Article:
Ubisoft discusses how to make multiplayer scary in ZombiU 2

The Nintendo Wii U racked up more than a few positive reviews for its launch games in November. From ports like Assassin’s Creed 3 and Mass Effect 3, to quality remakes like Ninja Gaiden 3: Razor’s Edge and solid first-party efforts like New Super Mario Bros. U, the Wii U put up a respectable showing when it hit in November. The best and brightest gem in its line up is arguably a Ubisoft original rather than a Nintendo-made game. ZombiU has garnered a strong critical following since its release, and it’s clearly been a commercial success as well since Ubisoft is already hinting at what will be in store for ZombiU 2.

Ubisoft Montpelier producer Guillaume Brunier told Nintendo World Report in a recent interview that multiplayer is a feature missing from the first ZombiU that he’d most like to see in a sequel.

“How to bring cooperative experience and still keep fear and tension is a question we would love to address,” said Brunier, “In our most exciting dreams, we would like to create an online experience where players never quite know where they stand between co-op and player-versus-player. Doubt is a great nest for fear.”

It’s not difficult to imagine what a cooperative mode for ZombiU might be like. Part of what makes the game so frightening in the first place is how vulnerable a player is while looking at the Wii U GamePad’s screen to look through their inventory. If they had to do something more complex on the pad, like performing surgery on another player, a co-op partner could be forced to defend them from a growing zombie mob. This wouldn’t even necessarily need to be an online mode, since Nintendo has already promised that a future system update will let game makers build games for two Wii U gamepads.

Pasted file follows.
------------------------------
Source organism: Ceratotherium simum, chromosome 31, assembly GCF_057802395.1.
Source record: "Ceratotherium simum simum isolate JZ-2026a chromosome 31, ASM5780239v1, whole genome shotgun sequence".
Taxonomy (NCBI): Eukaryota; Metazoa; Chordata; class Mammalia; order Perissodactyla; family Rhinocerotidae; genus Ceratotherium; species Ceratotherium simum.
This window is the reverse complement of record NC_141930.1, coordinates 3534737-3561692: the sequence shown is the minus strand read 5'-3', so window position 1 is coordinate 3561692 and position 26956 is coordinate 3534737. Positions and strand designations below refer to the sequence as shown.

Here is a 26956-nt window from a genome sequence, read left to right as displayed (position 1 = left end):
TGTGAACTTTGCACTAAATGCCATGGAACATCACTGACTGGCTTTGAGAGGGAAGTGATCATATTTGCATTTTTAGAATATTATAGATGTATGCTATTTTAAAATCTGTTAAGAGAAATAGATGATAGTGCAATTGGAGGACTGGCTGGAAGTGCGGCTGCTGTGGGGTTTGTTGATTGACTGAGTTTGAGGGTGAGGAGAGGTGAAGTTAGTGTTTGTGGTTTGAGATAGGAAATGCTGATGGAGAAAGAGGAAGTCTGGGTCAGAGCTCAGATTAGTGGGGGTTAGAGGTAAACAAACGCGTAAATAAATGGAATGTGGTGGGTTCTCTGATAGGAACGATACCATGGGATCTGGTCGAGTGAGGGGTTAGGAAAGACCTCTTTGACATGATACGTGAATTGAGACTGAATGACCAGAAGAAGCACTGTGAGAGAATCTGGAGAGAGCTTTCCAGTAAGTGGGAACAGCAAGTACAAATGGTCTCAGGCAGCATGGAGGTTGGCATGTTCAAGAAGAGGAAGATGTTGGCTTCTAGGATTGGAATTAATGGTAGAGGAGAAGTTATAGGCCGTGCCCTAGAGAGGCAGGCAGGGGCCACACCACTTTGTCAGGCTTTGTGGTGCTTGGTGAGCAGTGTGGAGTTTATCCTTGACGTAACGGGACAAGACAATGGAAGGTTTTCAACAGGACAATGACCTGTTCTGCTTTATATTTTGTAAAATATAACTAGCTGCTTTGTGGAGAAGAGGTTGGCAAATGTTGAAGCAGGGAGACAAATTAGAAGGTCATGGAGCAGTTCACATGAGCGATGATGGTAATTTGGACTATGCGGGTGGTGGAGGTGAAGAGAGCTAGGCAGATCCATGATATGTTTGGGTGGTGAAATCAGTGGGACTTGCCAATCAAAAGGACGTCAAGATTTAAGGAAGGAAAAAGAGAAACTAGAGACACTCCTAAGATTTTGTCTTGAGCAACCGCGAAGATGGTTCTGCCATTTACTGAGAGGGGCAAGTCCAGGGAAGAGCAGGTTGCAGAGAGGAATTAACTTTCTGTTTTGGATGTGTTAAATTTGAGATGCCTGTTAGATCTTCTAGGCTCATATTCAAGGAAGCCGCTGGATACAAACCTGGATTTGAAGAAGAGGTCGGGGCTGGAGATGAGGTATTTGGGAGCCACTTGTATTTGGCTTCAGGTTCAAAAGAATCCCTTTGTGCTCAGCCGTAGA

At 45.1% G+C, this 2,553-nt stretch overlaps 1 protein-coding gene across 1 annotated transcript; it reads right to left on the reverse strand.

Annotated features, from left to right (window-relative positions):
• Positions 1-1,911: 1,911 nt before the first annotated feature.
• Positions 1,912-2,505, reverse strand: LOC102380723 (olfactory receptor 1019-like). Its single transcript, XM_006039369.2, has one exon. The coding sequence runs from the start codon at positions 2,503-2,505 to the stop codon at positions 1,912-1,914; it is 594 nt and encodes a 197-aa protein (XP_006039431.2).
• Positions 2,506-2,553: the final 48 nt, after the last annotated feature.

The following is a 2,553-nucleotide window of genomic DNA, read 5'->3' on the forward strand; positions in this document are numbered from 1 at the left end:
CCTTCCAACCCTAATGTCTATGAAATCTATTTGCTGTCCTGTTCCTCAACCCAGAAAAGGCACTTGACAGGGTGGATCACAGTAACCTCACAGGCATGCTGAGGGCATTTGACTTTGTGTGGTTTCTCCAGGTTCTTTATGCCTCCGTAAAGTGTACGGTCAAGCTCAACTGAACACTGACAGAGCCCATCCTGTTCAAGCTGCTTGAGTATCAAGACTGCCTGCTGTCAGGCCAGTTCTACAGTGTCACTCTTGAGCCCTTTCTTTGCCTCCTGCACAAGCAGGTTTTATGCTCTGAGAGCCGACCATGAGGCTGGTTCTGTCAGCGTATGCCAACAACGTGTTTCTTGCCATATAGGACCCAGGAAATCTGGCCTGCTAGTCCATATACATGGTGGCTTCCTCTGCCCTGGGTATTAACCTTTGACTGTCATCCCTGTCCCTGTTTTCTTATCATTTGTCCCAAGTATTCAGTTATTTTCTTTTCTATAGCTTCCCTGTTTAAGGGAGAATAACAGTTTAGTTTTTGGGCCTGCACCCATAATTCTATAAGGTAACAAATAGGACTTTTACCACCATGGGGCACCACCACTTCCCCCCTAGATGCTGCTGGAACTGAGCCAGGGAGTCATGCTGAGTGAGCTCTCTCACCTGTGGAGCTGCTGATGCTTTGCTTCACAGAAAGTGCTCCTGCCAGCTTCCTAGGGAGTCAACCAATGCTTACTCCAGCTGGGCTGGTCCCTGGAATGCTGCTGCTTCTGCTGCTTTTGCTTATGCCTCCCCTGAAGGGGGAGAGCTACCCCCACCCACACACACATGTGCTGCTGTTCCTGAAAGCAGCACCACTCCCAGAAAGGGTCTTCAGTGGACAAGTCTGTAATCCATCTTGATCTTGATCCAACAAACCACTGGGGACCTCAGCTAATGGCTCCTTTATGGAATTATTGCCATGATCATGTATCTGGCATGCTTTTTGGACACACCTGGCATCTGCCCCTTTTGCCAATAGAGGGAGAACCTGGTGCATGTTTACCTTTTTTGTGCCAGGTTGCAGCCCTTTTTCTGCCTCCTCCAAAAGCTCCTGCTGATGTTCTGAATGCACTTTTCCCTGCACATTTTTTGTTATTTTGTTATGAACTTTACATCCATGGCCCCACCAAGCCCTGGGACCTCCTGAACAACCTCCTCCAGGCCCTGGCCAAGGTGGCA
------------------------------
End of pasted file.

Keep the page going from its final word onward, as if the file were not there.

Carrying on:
Despite the generally positive reviews for Nintendo’s Wii U launch line up, sales have not been spectacular. Some analysts have pegged early Wii U sales at 50-percent lower than those of the Gamecube during the same period after the console came out, and 40 percent lower than those of the Wii. Those figures don’t account for downloadable sales, though, so Ubisoft could be racking up more ZombiU sales than retail analysts know about.

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